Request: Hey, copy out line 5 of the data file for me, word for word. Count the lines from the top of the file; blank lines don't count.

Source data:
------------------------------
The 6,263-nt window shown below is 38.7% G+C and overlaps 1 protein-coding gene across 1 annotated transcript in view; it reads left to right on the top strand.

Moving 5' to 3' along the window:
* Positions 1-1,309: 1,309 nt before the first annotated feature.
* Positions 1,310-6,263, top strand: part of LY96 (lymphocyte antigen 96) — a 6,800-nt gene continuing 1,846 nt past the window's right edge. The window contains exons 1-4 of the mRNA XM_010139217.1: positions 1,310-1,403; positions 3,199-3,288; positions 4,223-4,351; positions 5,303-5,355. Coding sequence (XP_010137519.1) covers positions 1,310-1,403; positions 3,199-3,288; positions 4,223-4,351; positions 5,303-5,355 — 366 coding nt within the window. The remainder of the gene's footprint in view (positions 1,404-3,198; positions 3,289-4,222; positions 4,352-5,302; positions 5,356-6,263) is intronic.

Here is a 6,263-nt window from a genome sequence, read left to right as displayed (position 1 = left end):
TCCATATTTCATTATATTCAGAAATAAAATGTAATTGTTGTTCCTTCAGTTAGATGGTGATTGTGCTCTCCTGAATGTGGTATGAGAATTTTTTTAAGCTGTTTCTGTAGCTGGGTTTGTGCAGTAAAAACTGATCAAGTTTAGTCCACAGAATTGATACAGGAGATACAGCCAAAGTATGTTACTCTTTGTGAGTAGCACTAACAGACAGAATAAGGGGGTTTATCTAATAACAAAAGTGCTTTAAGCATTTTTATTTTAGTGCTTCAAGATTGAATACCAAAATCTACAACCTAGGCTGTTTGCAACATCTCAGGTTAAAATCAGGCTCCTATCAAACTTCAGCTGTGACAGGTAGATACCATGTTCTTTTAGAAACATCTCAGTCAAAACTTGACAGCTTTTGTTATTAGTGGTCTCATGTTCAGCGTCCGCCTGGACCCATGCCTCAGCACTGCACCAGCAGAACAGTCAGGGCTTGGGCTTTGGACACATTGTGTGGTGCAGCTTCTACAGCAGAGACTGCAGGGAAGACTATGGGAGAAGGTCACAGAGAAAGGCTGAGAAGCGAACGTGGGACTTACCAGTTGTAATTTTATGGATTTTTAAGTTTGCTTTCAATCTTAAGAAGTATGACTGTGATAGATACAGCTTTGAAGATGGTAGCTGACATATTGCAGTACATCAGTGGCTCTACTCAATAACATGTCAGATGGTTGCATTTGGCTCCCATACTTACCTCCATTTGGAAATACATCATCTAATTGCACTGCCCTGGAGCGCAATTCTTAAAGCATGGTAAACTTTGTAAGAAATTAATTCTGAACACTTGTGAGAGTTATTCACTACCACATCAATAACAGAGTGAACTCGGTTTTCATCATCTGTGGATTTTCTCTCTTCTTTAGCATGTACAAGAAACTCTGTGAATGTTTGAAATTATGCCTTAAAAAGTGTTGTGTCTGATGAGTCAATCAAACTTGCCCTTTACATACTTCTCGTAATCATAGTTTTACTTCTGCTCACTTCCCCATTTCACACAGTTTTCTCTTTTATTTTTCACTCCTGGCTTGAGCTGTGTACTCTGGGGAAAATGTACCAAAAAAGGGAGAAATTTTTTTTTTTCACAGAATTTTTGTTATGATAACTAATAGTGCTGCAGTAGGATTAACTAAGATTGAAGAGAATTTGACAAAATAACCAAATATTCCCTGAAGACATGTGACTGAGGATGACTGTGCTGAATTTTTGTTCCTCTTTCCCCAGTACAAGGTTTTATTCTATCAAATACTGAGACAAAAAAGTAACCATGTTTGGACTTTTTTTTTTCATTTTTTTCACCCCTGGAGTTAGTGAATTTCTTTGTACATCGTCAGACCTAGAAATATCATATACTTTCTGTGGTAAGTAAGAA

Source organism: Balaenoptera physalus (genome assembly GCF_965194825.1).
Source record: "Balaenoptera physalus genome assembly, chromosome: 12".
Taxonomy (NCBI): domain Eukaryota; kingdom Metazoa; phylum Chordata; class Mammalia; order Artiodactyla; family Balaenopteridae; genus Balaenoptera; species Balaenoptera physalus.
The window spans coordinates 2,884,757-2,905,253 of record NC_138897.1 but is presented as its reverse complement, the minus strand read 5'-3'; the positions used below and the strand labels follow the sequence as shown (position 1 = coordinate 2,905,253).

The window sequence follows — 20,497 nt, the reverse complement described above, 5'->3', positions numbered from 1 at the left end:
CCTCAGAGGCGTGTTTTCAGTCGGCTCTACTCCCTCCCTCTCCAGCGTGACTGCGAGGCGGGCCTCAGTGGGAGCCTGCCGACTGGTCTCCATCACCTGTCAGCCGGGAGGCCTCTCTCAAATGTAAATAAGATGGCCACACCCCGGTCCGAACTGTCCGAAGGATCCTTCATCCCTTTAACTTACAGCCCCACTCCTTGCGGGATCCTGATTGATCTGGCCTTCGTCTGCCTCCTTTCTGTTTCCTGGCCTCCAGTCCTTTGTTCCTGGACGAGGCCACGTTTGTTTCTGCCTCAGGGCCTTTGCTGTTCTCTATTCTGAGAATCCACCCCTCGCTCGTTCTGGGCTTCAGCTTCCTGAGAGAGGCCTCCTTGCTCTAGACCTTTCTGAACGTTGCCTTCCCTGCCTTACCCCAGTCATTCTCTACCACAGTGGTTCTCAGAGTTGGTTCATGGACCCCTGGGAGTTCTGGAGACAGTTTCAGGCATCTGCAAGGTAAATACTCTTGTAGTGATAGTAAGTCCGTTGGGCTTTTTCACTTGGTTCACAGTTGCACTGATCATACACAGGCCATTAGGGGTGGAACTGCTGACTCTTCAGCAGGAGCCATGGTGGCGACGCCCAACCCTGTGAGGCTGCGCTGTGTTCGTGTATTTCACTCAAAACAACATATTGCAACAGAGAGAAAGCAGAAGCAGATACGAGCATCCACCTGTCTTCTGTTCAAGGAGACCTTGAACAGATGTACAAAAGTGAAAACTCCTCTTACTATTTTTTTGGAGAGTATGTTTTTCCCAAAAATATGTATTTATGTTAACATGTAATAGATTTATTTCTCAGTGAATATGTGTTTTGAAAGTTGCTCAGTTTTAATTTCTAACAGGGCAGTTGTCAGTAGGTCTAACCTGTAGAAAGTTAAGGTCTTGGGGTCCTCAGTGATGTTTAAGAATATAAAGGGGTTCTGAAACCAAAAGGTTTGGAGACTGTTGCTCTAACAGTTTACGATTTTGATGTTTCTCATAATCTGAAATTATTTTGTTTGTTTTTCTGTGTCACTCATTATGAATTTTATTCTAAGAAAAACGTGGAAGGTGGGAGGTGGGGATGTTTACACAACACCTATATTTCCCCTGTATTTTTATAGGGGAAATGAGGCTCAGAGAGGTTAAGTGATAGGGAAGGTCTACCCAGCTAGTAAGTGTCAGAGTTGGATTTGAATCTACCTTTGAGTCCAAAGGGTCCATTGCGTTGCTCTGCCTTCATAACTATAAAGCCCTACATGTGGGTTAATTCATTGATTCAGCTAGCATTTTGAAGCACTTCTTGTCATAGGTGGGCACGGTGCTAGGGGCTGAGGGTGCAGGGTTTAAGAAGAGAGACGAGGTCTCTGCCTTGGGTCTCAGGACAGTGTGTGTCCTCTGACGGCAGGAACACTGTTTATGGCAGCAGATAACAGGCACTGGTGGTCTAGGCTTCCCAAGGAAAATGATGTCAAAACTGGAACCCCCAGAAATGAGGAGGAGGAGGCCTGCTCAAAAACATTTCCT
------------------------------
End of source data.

Here is a 6,263-nt window from a genome sequence, read left to right as displayed (position 1 = left end):